Don't fight the Fed is the old saying in stock markets, and traders today heeded those words as policymakers began their two day meeting.

The Fed is expected to indicate to observers it intends to keep interest rates low for as long as required, what's known as a 'conditional' monetary policy. Federal Reserve officials could announce its intention to adjust its balance sheet by either purchasing a wider array of credit instruments (qualitative easing) or by upping the asset side of its ledger (quantitative easing) with the purchase of more credit instruments, including possibly Treasuries. The Fed has expanded its balance sheet during the credit crisis to just over $2.2 trillion from about $800 billion.

At the close of floor trading on the NYSE stocks had completed thier third consecutive positive day. The DOW was on 8174.73 after gaining 58.70 points (0.72%) while the S&P finished on 845.71, up 9.14 points (1.09%). The tech-heavy NASDAQ closed on 1504.09 after rising 15.44 points (1.04%). Bonds were bought and the yield curve narrowed after the government's successful auction of $40 billion in 2-year notes, the largest such sale in history. The yield on the 2-year note fell 3.6 basis points to 0.801% while yield on the benchmark 10-year note fell 11.5 basis points to 2.527%. The dollar traded mixed on the day, gaining 0.24% on the euro while it fell 1.01% against the pound, 0.33% to Australia's currency and 0.180.23% to the yen.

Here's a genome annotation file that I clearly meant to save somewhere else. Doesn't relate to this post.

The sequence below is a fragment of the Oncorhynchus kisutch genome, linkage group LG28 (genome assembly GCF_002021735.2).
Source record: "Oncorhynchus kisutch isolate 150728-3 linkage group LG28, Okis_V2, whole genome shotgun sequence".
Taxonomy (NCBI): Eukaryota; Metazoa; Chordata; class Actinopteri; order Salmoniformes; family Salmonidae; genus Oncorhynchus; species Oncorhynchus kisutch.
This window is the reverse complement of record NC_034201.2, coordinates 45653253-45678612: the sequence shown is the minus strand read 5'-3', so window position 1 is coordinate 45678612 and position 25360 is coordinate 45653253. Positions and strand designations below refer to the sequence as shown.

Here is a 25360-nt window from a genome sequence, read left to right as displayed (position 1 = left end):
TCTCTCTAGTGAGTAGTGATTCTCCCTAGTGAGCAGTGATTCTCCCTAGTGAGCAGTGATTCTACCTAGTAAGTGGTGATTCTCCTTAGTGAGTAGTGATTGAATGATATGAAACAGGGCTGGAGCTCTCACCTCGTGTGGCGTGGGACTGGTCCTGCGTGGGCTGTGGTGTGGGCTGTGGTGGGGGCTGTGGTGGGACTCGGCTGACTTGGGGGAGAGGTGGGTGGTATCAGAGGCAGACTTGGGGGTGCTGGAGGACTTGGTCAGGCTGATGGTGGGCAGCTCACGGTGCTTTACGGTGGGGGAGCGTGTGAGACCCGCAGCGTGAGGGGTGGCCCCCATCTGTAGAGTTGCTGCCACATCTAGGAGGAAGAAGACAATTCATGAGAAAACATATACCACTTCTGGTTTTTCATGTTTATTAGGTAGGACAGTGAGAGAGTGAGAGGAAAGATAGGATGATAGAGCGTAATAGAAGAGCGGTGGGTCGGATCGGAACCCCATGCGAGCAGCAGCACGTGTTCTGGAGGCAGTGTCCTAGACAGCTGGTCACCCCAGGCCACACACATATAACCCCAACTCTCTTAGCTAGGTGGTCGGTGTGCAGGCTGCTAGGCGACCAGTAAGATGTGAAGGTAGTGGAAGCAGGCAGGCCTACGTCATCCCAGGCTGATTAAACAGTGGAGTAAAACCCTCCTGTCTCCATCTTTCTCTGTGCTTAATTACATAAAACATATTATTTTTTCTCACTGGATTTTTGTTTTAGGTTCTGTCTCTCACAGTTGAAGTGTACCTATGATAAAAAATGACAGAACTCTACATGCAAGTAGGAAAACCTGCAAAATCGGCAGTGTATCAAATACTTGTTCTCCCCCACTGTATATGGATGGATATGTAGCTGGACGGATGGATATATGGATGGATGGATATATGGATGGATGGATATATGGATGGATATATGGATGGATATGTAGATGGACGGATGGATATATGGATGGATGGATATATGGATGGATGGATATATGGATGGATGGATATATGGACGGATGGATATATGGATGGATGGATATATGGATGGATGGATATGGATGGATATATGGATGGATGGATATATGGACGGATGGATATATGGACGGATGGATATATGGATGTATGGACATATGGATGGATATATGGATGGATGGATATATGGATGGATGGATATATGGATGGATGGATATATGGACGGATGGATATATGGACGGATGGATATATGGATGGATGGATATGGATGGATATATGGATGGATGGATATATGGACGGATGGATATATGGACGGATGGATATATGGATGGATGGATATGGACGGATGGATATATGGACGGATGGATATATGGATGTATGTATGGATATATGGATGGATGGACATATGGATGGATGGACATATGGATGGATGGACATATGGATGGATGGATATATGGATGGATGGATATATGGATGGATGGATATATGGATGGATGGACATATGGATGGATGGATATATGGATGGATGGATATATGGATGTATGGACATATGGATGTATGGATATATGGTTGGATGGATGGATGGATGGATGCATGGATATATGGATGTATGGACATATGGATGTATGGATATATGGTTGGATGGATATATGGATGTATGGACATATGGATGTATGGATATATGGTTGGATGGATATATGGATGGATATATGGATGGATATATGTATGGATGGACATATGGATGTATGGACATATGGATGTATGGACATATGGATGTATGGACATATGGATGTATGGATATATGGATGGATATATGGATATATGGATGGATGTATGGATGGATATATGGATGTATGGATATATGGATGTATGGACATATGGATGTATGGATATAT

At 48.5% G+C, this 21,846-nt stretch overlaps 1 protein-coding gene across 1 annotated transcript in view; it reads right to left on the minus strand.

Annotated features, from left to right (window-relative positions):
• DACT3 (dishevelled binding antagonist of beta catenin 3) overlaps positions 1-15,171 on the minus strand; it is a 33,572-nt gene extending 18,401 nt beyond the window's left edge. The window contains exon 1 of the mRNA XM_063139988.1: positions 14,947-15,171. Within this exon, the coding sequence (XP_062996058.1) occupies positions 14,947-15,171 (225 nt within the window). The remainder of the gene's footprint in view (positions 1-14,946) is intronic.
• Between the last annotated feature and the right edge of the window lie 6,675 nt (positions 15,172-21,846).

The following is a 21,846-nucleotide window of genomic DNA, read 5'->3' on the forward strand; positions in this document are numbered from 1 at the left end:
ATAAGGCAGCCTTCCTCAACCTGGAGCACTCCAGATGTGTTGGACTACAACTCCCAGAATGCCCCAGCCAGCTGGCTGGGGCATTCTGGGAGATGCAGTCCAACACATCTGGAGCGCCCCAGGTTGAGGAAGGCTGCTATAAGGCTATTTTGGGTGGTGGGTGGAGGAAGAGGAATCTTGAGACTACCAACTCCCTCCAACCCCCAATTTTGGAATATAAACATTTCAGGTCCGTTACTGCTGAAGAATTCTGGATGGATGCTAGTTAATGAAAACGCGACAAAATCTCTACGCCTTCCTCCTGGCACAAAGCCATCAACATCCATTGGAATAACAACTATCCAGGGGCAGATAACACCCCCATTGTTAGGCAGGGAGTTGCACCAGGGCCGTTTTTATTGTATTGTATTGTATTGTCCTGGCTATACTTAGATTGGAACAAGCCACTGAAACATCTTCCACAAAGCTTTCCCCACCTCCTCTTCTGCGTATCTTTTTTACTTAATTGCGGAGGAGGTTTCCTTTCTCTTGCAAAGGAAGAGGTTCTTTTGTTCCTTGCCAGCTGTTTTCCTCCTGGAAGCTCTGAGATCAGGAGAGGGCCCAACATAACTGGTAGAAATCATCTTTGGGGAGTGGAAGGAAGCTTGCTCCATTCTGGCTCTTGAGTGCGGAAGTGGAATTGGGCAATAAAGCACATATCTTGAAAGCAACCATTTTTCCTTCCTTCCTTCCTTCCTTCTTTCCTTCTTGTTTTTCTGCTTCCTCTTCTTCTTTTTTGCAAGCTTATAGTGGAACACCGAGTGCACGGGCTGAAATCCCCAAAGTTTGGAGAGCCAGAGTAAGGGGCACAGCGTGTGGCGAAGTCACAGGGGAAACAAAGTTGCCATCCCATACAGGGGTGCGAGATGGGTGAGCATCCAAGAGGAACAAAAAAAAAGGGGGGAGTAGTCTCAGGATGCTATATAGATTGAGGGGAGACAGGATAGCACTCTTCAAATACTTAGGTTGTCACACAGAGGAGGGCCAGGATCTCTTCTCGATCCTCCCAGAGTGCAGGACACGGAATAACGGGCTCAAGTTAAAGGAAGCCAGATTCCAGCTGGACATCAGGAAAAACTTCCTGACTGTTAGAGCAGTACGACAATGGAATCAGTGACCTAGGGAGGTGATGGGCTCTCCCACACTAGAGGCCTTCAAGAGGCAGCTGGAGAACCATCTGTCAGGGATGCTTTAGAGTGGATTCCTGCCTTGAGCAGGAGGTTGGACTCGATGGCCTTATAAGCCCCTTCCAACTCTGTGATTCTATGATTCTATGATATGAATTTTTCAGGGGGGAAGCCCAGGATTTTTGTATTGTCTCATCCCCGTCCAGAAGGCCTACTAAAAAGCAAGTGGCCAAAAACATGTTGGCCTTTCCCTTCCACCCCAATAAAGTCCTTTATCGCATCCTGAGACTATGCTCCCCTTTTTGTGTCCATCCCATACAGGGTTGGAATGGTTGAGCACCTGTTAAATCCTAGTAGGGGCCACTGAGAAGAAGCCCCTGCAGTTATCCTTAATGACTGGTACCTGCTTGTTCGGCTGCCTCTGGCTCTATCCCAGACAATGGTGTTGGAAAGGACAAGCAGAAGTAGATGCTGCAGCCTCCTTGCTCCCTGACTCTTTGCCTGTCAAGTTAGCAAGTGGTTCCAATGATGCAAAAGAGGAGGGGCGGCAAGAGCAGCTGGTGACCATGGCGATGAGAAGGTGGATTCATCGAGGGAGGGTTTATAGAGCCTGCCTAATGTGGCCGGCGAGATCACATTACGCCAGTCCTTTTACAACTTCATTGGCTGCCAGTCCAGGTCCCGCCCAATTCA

Crude oil for March delivery was recently trading down $3.66 (-8.22%) to $42.00 per barrel as the contago narrowed and more supply came into the market.

Gold for February delivery was recently giving up a bit of the profits from the past several days, down $12.00 (1.32%) to $896.50 per ounce.

In what could be a sign of thawing in frozen credit markets, a 'test' will occur regarding the Fed's commercial paper funding facility. About $245 billion of 90-day commercial paper that companies sold to the Federal Reserve starting in October will mature this week and next, and it could be possible to see between $50 billion to $70 billion of the debt be rolled over and bought by investors. Should that happen the market's ability to absorb the maturing debt may build confidence that U.S. companies are able to fund themselves without government support, which would be a very encouraging sign of credit market confidence. Fed data has shown that investors, betting the commercial paper market has stabilized, pushed interest rates to record lows this month and bought the most 90-day debt since September, just before the collapse of Lehman Brothers froze global credit markets.